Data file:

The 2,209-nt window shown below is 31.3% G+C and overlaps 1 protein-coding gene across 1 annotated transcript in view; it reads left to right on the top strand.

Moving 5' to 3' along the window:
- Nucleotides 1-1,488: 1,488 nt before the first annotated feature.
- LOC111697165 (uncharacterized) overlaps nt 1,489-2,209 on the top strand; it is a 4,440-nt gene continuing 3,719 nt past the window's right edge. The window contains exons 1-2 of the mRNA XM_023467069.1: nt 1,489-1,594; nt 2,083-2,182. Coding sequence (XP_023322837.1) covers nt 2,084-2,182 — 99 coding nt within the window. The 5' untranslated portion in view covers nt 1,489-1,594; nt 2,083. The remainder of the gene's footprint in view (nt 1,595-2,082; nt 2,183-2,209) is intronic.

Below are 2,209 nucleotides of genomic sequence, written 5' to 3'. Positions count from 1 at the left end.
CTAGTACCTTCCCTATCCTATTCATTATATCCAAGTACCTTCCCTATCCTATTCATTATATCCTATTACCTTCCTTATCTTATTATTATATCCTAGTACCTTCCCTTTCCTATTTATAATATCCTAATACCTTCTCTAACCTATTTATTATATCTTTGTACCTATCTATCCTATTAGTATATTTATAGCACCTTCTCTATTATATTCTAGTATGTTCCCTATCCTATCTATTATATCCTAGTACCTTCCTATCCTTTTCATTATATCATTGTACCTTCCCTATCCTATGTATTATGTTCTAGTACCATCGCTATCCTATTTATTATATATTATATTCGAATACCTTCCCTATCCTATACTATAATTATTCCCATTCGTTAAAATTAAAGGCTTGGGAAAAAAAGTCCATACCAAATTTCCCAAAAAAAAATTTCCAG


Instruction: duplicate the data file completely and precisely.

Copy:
The 2,209-nt window shown below is 31.3% G+C and overlaps 1 protein-coding gene across 1 annotated transcript in view; it reads left to right on the top strand.

Moving 5' to 3' along the window:
- Nucleotides 1-1,488: 1,488 nt before the first annotated feature.
- LOC111697165 (uncharacterized) overlaps nt 1,489-2,209 on the top strand; it is a 4,440-nt gene continuing 3,719 nt past the window's right edge. The window contains exons 1-2 of the mRNA XM_023467069.1: nt 1,489-1,594; nt 2,083-2,182. Coding sequence (XP_023322837.1) covers nt 2,084-2,182 — 99 coding nt within the window. The 5' untranslated portion in view covers nt 1,489-1,594; nt 2,083. The remainder of the gene's footprint in view (nt 1,595-2,082; nt 2,183-2,209) is intronic.

Below are 2,209 nucleotides of genomic sequence, written 5' to 3'. Positions count from 1 at the left end.
CTAGTACCTTCCCTATCCTATTCATTATATCCAAGTACCTTCCCTATCCTATTCATTATATCCTATTACCTTCCTTATCTTATTATTATATCCTAGTACCTTCCCTTTCCTATTTATAATATCCTAATACCTTCTCTAACCTATTTATTATATCTTTGTACCTATCTATCCTATTAGTATATTTATAGCACCTTCTCTATTATATTCTAGTATGTTCCCTATCCTATCTATTATATCCTAGTACCTTCCTATCCTTTTCATTATATCATTGTACCTTCCCTATCCTATGTATTATGTTCTAGTACCATCGCTATCCTATTTATTATATATTATATTCGAATACCTTCCCTATCCTATACTATAATTATTCCCATTCGTTAAAATTAAAGGCTTGGGAAAAAAAGTCCATACCAAATTTCCCAAAAAAAAATTTCCAG